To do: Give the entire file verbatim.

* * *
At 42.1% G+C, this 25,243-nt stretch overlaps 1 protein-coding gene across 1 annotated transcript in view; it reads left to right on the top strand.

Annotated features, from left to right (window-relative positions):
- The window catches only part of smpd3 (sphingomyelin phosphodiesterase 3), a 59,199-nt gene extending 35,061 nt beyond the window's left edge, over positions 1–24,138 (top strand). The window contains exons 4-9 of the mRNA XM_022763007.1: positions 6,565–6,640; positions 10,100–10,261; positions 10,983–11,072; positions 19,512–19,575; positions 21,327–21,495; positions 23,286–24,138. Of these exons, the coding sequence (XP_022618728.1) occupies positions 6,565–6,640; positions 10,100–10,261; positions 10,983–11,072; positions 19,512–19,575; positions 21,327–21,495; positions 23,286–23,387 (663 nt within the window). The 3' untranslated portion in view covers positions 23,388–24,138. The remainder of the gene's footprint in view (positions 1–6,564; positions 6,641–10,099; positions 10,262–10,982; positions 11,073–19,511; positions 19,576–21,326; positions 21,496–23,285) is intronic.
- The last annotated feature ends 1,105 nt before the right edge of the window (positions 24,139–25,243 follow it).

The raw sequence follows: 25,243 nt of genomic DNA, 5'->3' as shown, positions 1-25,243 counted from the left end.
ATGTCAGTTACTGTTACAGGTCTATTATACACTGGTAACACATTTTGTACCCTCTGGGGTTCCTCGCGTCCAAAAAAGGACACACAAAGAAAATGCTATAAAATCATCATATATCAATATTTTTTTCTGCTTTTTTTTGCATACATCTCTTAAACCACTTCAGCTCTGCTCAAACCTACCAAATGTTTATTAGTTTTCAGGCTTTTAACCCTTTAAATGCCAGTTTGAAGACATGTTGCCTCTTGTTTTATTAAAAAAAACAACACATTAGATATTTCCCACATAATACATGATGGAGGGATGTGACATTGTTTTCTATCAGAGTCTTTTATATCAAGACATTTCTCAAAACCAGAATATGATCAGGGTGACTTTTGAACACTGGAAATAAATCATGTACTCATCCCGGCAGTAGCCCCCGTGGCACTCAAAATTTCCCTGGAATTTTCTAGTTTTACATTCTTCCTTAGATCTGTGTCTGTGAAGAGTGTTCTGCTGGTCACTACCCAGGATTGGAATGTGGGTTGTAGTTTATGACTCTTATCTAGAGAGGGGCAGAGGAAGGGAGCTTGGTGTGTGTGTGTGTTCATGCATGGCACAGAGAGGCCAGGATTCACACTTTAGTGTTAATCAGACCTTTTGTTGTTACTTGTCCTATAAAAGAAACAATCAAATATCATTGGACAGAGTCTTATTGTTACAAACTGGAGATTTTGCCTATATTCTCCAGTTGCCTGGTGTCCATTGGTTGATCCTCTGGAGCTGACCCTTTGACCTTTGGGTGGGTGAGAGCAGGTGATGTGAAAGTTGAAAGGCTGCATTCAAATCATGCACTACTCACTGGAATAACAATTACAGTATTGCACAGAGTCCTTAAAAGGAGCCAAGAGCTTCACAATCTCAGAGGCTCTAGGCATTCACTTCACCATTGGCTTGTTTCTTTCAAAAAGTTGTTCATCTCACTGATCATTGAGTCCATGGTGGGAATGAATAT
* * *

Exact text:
At 42.1% G+C, this 25,243-nt stretch overlaps 1 protein-coding gene across 1 annotated transcript in view; it reads left to right on the top strand.

Annotated features, from left to right (window-relative positions):
- The window catches only part of smpd3 (sphingomyelin phosphodiesterase 3), a 59,199-nt gene extending 35,061 nt beyond the window's left edge, over positions 1–24,138 (top strand). The window contains exons 4-9 of the mRNA XM_022763007.1: positions 6,565–6,640; positions 10,100–10,261; positions 10,983–11,072; positions 19,512–19,575; positions 21,327–21,495; positions 23,286–24,138. Of these exons, the coding sequence (XP_022618728.1) occupies positions 6,565–6,640; positions 10,100–10,261; positions 10,983–11,072; positions 19,512–19,575; positions 21,327–21,495; positions 23,286–23,387 (663 nt within the window). The 3' untranslated portion in view covers positions 23,388–24,138. The remainder of the gene's footprint in view (positions 1–6,564; positions 6,641–10,099; positions 10,262–10,982; positions 11,073–19,511; positions 19,576–21,326; positions 21,496–23,285) is intronic.
- The last annotated feature ends 1,105 nt before the right edge of the window (positions 24,139–25,243 follow it).

The raw sequence follows: 25,243 nt of genomic DNA, 5'->3' as shown, positions 1-25,243 counted from the left end.
ATGTCAGTTACTGTTACAGGTCTATTATACACTGGTAACACATTTTGTACCCTCTGGGGTTCCTCGCGTCCAAAAAAGGACACACAAAGAAAATGCTATAAAATCATCATATATCAATATTTTTTTCTGCTTTTTTTTGCATACATCTCTTAAACCACTTCAGCTCTGCTCAAACCTACCAAATGTTTATTAGTTTTCAGGCTTTTAACCCTTTAAATGCCAGTTTGAAGACATGTTGCCTCTTGTTTTATTAAAAAAAACAACACATTAGATATTTCCCACATAATACATGATGGAGGGATGTGACATTGTTTTCTATCAGAGTCTTTTATATCAAGACATTTCTCAAAACCAGAATATGATCAGGGTGACTTTTGAACACTGGAAATAAATCATGTACTCATCCCGGCAGTAGCCCCCGTGGCACTCAAAATTTCCCTGGAATTTTCTAGTTTTACATTCTTCCTTAGATCTGTGTCTGTGAAGAGTGTTCTGCTGGTCACTACCCAGGATTGGAATGTGGGTTGTAGTTTATGACTCTTATCTAGAGAGGGGCAGAGGAAGGGAGCTTGGTGTGTGTGTGTGTTCATGCATGGCACAGAGAGGCCAGGATTCACACTTTAGTGTTAATCAGACCTTTTGTTGTTACTTGTCCTATAAAAGAAACAATCAAATATCATTGGACAGAGTCTTATTGTTACAAACTGGAGATTTTGCCTATATTCTCCAGTTGCCTGGTGTCCATTGGTTGATCCTCTGGAGCTGACCCTTTGACCTTTGGGTGGGTGAGAGCAGGTGATGTGAAAGTTGAAAGGCTGCATTCAAATCATGCACTACTCACTGGAATAACAATTACAGTATTGCACAGAGTCCTTAAAAGGAGCCAAGAGCTTCACAATCTCAGAGGCTCTAGGCATTCACTTCACCATTGGCTTGTTTCTTTCAAAAAGTTGTTCATCTCACTGATCATTGAGTCCATGGTGGGAATGAATAT